Changes in Quadriceps and Hamstring Cocontraction Following Landing Instruction in Patients With Anterior Cruciate Ligament Reconstruction

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Abstract

STUDY DESIGN:

Pretest/posttest controlled laboratory study.

OBJECTIVES:

To determine changes in the neuromuscular activation of the quadriceps and hamstrings following instructions aimed at improving knee flexion during a single-limb landing task in persons who have undergone anterior cruciate ligament reconstruction (ACLR).

BACKGROUND:

Clinicians advise patients who have undergone ACLR to increase knee flexion during landing tasks to improve impact attenuation. Another long-standing construct underlying such instruction involves increasing cocontraction of the hamstrings with the quadriceps to limit anterior shear of the tibia on the femur. The current study examined whether cocontraction of the knee musculature changes following instruction to increase knee flexion during landing.

METHODS:

Thirty-four physically active subjects with unilateral ACLR participated in a 1-time testing session. The kinetics and kinematics of single-leg landing on the surgical limb were analyzed before and after instruction to increase knee flexion and reduce the impact of landing. Vastus lateralis and biceps femoris activities were analyzed using surface electromyography and normalized to a maximal voluntary isometric contraction (MVIC). Cocontraction indices were integrated over the weight-acceptance phase of landing.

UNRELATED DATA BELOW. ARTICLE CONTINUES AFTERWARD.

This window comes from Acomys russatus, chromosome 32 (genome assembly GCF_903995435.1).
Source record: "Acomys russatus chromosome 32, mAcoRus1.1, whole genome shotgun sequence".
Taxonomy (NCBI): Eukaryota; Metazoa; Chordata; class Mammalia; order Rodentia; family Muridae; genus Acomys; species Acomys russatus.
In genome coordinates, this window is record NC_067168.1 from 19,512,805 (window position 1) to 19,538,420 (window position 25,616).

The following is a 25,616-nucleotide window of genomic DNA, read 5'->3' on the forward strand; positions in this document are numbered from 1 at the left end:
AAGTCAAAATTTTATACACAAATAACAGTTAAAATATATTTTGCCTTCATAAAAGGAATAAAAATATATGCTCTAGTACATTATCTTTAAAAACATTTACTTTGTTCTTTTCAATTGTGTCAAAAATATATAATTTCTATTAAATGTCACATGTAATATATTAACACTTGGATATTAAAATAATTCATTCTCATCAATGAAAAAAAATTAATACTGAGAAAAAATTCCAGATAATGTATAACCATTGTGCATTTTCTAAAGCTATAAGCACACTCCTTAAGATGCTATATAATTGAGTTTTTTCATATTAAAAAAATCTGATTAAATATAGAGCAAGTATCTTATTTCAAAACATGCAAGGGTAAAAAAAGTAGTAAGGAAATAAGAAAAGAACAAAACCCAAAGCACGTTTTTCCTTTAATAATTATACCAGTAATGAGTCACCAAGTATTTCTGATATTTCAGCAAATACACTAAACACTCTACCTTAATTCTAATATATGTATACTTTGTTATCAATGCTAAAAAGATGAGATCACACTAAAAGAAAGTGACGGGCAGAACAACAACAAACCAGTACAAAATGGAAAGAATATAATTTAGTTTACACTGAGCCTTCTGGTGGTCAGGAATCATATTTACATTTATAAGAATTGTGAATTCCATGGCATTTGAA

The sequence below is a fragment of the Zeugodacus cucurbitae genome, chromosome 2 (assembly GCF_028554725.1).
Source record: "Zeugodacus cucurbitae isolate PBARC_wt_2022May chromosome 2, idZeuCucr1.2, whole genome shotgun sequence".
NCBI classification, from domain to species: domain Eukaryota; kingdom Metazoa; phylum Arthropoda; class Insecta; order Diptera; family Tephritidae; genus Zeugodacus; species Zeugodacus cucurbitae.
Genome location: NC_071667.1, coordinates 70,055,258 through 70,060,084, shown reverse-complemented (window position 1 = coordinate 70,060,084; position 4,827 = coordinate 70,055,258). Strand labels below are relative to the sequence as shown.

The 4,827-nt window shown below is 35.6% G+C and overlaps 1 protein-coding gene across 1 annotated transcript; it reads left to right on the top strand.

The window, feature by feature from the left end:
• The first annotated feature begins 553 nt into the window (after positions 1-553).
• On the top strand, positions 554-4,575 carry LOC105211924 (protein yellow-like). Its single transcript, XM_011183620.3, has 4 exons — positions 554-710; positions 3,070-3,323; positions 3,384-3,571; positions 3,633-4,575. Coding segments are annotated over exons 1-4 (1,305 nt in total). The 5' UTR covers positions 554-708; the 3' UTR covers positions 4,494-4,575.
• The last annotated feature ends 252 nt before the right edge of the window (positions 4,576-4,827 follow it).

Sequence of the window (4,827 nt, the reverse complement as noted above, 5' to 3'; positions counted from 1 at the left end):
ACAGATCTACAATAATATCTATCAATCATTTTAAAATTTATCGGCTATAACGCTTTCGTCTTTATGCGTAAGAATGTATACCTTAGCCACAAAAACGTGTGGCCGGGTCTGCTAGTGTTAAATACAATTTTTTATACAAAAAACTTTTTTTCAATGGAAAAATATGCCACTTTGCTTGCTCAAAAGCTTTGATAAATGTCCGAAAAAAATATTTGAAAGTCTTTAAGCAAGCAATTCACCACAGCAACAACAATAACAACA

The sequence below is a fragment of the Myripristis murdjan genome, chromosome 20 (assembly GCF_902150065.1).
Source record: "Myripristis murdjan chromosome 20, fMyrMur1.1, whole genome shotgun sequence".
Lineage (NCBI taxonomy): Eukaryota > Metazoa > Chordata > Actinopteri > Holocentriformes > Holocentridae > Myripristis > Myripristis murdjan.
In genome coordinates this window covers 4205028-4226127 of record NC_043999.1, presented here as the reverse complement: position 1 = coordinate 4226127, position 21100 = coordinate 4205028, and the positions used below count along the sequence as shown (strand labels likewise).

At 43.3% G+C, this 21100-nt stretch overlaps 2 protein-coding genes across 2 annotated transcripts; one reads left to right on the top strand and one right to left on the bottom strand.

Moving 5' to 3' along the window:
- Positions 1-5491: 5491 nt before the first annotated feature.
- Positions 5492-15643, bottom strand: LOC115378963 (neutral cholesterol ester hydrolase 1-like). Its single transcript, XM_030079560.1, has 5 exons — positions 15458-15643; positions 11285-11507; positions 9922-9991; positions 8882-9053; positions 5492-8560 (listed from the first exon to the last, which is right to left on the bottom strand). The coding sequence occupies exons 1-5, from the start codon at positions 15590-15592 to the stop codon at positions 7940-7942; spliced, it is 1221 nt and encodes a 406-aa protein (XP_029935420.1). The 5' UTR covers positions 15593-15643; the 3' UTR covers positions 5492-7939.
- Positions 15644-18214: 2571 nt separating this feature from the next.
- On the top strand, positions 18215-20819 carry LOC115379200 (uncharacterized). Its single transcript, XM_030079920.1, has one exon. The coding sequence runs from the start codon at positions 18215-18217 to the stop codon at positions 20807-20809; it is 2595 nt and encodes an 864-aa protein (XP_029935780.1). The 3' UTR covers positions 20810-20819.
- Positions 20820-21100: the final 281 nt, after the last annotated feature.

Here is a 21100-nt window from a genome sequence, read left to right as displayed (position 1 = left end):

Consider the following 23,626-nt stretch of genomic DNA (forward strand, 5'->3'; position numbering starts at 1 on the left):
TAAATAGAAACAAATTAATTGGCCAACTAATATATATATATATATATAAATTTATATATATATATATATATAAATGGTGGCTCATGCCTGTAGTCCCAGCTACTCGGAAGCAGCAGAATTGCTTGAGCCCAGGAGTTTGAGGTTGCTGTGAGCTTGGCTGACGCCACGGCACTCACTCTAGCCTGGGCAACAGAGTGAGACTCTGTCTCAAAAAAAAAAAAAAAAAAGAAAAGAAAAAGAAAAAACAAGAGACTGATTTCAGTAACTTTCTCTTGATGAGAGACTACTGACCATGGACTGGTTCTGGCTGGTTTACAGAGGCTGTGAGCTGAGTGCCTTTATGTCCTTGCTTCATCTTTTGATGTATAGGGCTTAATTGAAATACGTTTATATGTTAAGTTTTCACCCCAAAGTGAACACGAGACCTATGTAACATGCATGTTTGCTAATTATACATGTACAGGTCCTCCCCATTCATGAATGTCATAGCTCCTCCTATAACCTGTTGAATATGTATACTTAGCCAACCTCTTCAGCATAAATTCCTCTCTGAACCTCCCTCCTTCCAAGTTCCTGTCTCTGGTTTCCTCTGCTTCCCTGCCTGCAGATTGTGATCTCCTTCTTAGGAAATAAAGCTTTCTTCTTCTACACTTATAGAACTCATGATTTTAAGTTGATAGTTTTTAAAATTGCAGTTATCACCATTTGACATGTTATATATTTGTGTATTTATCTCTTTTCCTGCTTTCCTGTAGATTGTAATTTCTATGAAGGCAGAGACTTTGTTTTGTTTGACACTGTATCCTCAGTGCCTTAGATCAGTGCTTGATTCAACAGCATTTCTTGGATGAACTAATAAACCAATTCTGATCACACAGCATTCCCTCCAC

RESULTS:

Following instruction, peak knee flexion increased (preinstruction mean ± SD, 56° ± 11°; postinstruction, 77° ± 12°; P<.001) and peak vertical ground reaction forces decreased (preinstruction, 3.50 ± 0.42 body mass; postinstruction, 3.06 ± 0.44 body mass; P<.001). Cocontraction also decreased following instruction (preinstruction, 30.88% ± 17.68% MVIC; postinstruction, 23.74% ± 15.39% MVIC; P<.001). The change in cocontraction was correlated with a decrease in hamstring activity (preinstruction, 23.79% ± 12.88% MVIC; postinstruction, 19.72% ± 13.92% MVIC; r = 0.80; P<.001).

CONCLUSION:

Landing instruction produced both a statistically and clinically significant change in landing mechanics in persons post-ACLR. Conscious improvement of the absorptive power of the surgical limb was marked by decreased hamstring activity and cocontraction during single-limb landing.

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